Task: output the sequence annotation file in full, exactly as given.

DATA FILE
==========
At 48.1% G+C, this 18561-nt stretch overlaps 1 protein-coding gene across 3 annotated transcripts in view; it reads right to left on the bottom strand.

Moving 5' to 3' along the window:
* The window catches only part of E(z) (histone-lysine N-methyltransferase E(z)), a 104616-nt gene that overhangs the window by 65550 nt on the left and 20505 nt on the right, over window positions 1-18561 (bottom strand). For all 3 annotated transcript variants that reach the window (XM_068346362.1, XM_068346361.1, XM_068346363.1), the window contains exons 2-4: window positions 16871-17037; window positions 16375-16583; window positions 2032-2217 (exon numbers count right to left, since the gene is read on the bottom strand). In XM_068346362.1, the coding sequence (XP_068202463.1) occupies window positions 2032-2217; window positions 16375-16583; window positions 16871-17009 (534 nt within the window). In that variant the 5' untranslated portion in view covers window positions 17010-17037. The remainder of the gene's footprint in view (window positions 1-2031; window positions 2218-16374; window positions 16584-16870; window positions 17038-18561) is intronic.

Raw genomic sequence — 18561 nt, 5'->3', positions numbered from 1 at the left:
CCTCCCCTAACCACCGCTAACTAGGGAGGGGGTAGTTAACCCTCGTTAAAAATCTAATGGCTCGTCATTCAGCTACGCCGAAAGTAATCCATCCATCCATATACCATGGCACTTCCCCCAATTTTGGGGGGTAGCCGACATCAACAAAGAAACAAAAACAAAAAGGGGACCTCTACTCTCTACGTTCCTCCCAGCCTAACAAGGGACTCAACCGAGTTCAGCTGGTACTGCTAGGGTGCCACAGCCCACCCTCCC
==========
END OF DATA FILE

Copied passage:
At 48.1% G+C, this 18561-nt stretch overlaps 1 protein-coding gene across 3 annotated transcripts in view; it reads right to left on the bottom strand.

Moving 5' to 3' along the window:
* The window catches only part of E(z) (histone-lysine N-methyltransferase E(z)), a 104616-nt gene that overhangs the window by 65550 nt on the left and 20505 nt on the right, over window positions 1-18561 (bottom strand). For all 3 annotated transcript variants that reach the window (XM_068346362.1, XM_068346361.1, XM_068346363.1), the window contains exons 2-4: window positions 16871-17037; window positions 16375-16583; window positions 2032-2217 (exon numbers count right to left, since the gene is read on the bottom strand). In XM_068346362.1, the coding sequence (XP_068202463.1) occupies window positions 2032-2217; window positions 16375-16583; window positions 16871-17009 (534 nt within the window). In that variant the 5' untranslated portion in view covers window positions 17010-17037. The remainder of the gene's footprint in view (window positions 1-2031; window positions 2218-16374; window positions 16584-16870; window positions 17038-18561) is intronic.

Raw genomic sequence — 18561 nt, 5'->3', positions numbered from 1 at the left:
CCTCCCCTAACCACCGCTAACTAGGGAGGGGGTAGTTAACCCTCGTTAAAAATCTAATGGCTCGTCATTCAGCTACGCCGAAAGTAATCCATCCATCCATATACCATGGCACTTCCCCCAATTTTGGGGGGTAGCCGACATCAACAAAGAAACAAAAACAAAAAGGGGACCTCTACTCTCTACGTTCCTCCCAGCCTAACAAGGGACTCAACCGAGTTCAGCTGGTACTGCTAGGGTGCCACAGCCCACCCTCCC